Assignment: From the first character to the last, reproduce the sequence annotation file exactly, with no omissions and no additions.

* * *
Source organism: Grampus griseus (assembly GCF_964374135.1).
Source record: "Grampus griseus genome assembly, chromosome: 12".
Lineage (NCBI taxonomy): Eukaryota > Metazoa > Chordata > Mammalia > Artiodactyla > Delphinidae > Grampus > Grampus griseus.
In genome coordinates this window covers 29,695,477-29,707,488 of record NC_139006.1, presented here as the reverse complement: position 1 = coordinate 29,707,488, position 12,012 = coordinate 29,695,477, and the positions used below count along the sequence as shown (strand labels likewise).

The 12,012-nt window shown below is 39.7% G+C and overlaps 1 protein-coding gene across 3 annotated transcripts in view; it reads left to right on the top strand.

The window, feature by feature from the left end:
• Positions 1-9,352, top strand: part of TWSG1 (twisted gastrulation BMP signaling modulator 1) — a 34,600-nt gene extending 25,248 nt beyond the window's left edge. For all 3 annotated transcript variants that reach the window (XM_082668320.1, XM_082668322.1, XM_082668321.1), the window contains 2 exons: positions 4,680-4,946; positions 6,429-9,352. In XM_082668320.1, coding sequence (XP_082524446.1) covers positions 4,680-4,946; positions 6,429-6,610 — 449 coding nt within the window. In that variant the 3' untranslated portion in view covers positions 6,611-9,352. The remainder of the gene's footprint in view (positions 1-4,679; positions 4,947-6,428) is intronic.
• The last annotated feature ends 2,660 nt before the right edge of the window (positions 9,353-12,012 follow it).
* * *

Source organism: Grampus griseus (assembly GCF_964374135.1).
Source record: "Grampus griseus genome assembly, chromosome: 12".
Lineage (NCBI taxonomy): Eukaryota > Metazoa > Chordata > Mammalia > Artiodactyla > Delphinidae > Grampus > Grampus griseus.
In genome coordinates this window covers 29,695,477-29,707,488 of record NC_139006.1, presented here as the reverse complement: position 1 = coordinate 29,707,488, position 12,012 = coordinate 29,695,477, and the positions used below count along the sequence as shown (strand labels likewise).

The 12,012-nt window shown below is 39.7% G+C and overlaps 1 protein-coding gene across 3 annotated transcripts in view; it reads left to right on the top strand.

The window, feature by feature from the left end:
• Positions 1-9,352, top strand: part of TWSG1 (twisted gastrulation BMP signaling modulator 1) — a 34,600-nt gene extending 25,248 nt beyond the window's left edge. For all 3 annotated transcript variants that reach the window (XM_082668320.1, XM_082668322.1, XM_082668321.1), the window contains 2 exons: positions 4,680-4,946; positions 6,429-9,352. In XM_082668320.1, coding sequence (XP_082524446.1) covers positions 4,680-4,946; positions 6,429-6,610 — 449 coding nt within the window. In that variant the 3' untranslated portion in view covers positions 6,611-9,352. The remainder of the gene's footprint in view (positions 1-4,679; positions 4,947-6,428) is intronic.
• The last annotated feature ends 2,660 nt before the right edge of the window (positions 9,353-12,012 follow it).